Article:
The right is using the Masterpiece Cake ruling to go after medical marijuana

LGBTQ Nation

The religious right’s argument about religious liberty was never just about the rights of homophobic bakers and florists. Just to prove the point, a religious right group in Utah is fighting a statewide measure to legalize medical marijuana relying upon the Supreme Court’s decision in the Masterpiece Cakeshop case.

While the case didn’t absolutely decide that the right to discriminate based on religious belief exists, the Utah group is contending that the decision did.

At issue is Proposition 2, the effort to add Utah to the list of 30 states that have already legalized medical cannabis. Opponents of the measure, who have already dropped one legal challenge to the measure, are now contending that Mormons will be irreparably harmed if marijuana is legalized for medicinal purposes, largely by having to rent to cannabis users.

“In the United States of America, members of all religions, including the Church of Jesus Christ of Latter Day Saints have a constitutional right to exercise their religious beliefs,” the complaint reads. “This includes the right not to consort with, be around, or do business with people engaging in activities which their religion finds repugnant.”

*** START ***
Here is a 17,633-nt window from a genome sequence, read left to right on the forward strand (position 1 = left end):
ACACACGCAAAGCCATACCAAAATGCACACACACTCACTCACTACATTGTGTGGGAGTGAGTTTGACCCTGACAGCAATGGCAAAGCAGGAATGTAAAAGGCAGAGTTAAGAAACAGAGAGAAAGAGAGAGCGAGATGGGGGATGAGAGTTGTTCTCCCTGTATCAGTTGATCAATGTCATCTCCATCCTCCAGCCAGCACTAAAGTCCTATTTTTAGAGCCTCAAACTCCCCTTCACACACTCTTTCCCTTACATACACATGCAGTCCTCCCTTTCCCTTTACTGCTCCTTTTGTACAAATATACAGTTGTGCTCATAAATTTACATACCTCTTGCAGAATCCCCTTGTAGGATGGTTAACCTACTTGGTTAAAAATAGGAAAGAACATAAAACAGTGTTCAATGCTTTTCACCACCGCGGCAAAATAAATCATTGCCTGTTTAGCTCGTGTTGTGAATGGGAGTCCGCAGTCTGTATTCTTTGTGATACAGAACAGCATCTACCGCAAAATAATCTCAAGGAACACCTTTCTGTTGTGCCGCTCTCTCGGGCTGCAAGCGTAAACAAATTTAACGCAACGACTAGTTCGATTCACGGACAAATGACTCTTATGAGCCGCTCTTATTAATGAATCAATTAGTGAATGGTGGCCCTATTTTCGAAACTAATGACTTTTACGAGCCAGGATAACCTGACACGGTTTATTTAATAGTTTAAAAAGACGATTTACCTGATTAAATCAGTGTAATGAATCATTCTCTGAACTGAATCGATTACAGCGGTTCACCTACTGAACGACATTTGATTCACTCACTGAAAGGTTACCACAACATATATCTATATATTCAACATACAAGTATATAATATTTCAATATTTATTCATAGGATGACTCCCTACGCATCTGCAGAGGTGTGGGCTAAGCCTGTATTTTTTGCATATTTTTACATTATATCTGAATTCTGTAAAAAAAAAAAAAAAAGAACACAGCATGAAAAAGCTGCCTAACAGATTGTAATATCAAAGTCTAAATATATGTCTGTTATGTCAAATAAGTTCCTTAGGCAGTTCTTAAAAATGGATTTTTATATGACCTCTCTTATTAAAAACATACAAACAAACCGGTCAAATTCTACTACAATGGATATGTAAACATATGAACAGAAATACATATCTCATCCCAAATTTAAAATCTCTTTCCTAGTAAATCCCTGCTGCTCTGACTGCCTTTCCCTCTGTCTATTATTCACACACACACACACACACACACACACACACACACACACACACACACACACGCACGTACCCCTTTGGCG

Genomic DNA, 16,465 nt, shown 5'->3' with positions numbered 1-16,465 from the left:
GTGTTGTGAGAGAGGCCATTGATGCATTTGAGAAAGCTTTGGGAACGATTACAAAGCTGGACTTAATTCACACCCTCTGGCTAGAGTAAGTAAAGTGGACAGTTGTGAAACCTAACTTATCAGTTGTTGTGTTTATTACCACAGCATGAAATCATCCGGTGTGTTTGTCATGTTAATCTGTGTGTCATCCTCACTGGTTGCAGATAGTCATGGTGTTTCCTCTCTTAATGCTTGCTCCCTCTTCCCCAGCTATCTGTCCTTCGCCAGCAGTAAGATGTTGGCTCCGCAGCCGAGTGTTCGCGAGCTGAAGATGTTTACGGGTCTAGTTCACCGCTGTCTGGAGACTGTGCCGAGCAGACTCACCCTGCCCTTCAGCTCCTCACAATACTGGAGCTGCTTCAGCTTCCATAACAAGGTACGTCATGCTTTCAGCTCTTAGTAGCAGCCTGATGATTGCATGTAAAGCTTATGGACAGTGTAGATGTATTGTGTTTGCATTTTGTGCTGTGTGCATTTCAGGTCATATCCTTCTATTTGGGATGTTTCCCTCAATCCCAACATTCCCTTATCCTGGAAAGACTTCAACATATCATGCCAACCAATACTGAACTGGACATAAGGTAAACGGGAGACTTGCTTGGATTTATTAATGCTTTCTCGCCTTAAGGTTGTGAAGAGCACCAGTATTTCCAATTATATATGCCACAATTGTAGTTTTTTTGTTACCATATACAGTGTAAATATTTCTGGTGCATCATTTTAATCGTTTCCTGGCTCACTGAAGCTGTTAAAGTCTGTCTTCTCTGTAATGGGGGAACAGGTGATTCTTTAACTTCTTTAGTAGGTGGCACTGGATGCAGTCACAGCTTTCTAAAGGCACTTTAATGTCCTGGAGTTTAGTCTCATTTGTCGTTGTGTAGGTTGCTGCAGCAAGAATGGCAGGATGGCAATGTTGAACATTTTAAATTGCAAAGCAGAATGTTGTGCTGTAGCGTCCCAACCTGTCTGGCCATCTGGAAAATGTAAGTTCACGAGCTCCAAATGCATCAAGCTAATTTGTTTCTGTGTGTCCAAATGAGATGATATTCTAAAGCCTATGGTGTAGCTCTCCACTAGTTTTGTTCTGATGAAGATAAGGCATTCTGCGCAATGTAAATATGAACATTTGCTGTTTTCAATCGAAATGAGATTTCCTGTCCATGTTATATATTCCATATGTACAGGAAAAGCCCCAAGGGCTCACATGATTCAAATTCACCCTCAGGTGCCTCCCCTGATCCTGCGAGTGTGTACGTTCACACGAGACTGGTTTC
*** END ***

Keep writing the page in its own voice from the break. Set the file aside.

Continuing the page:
The group behind the lawsuit includes the Eagle Forum, the organization founded by Phyllis Schlafly nearly 50 years ago. Joining in the campaign is teh Utah Medical Association. The effort is largely being financed by Walter J. Plumb III, an attorney for the Church of Latter Day Saints, which has not taken an official position on the measure.

Plumb has been on a crusade against marijuana since the 1990s. “After 200 years of statehood, suddenly we need medical dispensaries for this magical drug that’s going to solve every problem according to these people that are selling it?” Plumb rhetorically asked The Salt Lake Tribune.

Ironically, Plumb owns a vitamin supplement company which touts the wonders of iron, none of wihch have been evaluated by the FDA. The company website duly notes that the company’s product is “not intended to treat, cure, diagnose or prevent any disease.”

Proponents of the measure dismiss the latest lawsuit as “wacky.” The odds of it standing up in court seem slim. But it does underscore that the religious liberty argument will have far-reaching consequences if it ultimately succeeds.

Carrying the lawsuit’s argument to its logical conclusion, Mormons would have the right not to rent to people who drink alcohol or coffee. More to the point, the lawsuit seeks to exempt conservative believers from any law that they don’t like, at the expense of those who disagree with them.

In essence, the lawsuit proves that religious liberty is whatever you want it to mean. Yesterday it was wedding cakes. Today it’s cannabis. Who knows where the right to discriminate will end?

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